Footing the bill for hurricane preparations was an in important consideration, and officials in the EOC kept close tallies of every action and every expense. “We’ve done the bureaucratic stuff up front,” said Carlee. “We paid attention to detail from the beginning.”

The Manager declared a state of emergency for the county at 2:50 p.m. Thursday. The declaration will allow the county board to apply for state and federal disaster relief funds, to recoup some of the money spent on storm cleanup.

THOUGH ARLINGTON FARED better than many surrounding jurisdictions, the county will be looking at a substantial bill. In less than four days, workers from the Department of Public Works cleared over 400 trees or large limbs blocking streets and sidewalks.

Of the 250 signalized intersections in the county, 60 lights, or nearly 25 percent, lost power. That meant extra shifts for police officers to direct traffic, and extra work to repair the damage.

Storm damage costs will fall heavily on private citizens as well. Countywide, 44 cars were flattened by falling trees, 46 homes sustained major damage, 147 more homes took minor damage. Estimated damage to private property in the county exceeds $20 million.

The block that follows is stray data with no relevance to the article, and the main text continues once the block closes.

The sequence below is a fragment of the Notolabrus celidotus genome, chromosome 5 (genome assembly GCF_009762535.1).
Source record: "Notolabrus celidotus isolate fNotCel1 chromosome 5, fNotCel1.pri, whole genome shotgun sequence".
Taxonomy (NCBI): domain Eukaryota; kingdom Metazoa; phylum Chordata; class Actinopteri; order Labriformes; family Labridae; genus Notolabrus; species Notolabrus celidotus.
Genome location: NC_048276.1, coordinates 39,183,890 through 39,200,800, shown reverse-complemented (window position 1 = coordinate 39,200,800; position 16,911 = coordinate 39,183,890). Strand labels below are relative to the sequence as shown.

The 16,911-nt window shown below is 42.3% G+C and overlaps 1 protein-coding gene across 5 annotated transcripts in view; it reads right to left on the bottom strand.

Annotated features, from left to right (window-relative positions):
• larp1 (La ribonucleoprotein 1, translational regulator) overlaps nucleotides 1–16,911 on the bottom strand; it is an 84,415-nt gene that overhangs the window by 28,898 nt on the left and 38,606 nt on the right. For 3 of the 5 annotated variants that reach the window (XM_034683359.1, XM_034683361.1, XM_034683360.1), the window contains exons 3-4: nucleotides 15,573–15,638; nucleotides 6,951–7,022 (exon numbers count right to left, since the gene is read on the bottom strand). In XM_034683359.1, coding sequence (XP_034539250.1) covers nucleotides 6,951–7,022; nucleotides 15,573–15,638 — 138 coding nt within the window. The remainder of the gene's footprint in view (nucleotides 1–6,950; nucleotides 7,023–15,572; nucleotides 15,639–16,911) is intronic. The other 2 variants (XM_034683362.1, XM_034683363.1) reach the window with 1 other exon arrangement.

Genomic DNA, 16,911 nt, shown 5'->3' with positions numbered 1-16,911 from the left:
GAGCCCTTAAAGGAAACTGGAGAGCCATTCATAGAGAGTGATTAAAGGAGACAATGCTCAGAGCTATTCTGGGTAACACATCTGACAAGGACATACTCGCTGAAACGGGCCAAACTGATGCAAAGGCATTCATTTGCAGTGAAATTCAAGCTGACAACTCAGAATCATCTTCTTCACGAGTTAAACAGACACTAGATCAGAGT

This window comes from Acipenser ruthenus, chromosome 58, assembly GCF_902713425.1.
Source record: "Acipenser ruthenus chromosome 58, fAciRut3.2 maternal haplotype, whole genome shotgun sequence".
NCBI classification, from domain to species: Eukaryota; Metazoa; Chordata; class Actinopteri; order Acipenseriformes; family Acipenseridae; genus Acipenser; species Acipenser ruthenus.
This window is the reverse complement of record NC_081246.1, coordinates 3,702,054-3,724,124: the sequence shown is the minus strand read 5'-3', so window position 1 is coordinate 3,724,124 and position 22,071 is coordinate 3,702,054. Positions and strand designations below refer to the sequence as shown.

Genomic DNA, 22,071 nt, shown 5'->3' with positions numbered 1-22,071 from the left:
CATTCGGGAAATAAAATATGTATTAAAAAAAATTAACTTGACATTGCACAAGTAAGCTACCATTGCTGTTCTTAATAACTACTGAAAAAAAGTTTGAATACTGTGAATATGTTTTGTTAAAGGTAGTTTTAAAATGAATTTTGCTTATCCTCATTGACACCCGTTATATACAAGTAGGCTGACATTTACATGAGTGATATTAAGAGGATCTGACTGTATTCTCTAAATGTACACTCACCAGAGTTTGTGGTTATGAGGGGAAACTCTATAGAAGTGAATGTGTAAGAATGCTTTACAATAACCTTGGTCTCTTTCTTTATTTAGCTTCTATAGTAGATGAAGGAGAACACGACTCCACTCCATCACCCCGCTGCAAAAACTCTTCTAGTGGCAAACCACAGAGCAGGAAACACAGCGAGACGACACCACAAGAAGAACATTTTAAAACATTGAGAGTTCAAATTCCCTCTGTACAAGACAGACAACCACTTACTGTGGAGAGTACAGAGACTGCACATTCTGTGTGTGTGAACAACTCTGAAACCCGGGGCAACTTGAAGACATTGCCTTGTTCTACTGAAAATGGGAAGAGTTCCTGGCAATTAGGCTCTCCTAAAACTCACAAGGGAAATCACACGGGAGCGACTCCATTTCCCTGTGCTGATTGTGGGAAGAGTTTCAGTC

County officials reported only one serious medical incident — firefighters performed a technical rescue of a man trapped in his bed after a tree fell on his house.

At Virginia Hospital Center—Arlington, the hospital’s emergency room was quiet during the storm, said Amy Goodwin, hospital spokeswoman. “As far as I know, we did not have any critical injuries as a result of Isabel,” she said.

Isabel meant a busy weekend for the Arlington County Fire Department. Under normal conditions, fire stations are left empty when firefighters respond to a call. During the storm, the department called in off-duty firefighters to keep each of the county’s 10 stations staffed at all times.

“A lot of the guys haven’t had much sleep in 36 hours,” said Capt. Mike Alvarado late Friday night. “Everybody is giving 110 percent. A lot of firefighters are willing to spend their time in the county rather than be home now.”

Alvarado, a 14-year veteran of the department, began his shift at 7 a.m. Thursday morning and wasn’t finished until 7 a.m. Saturday.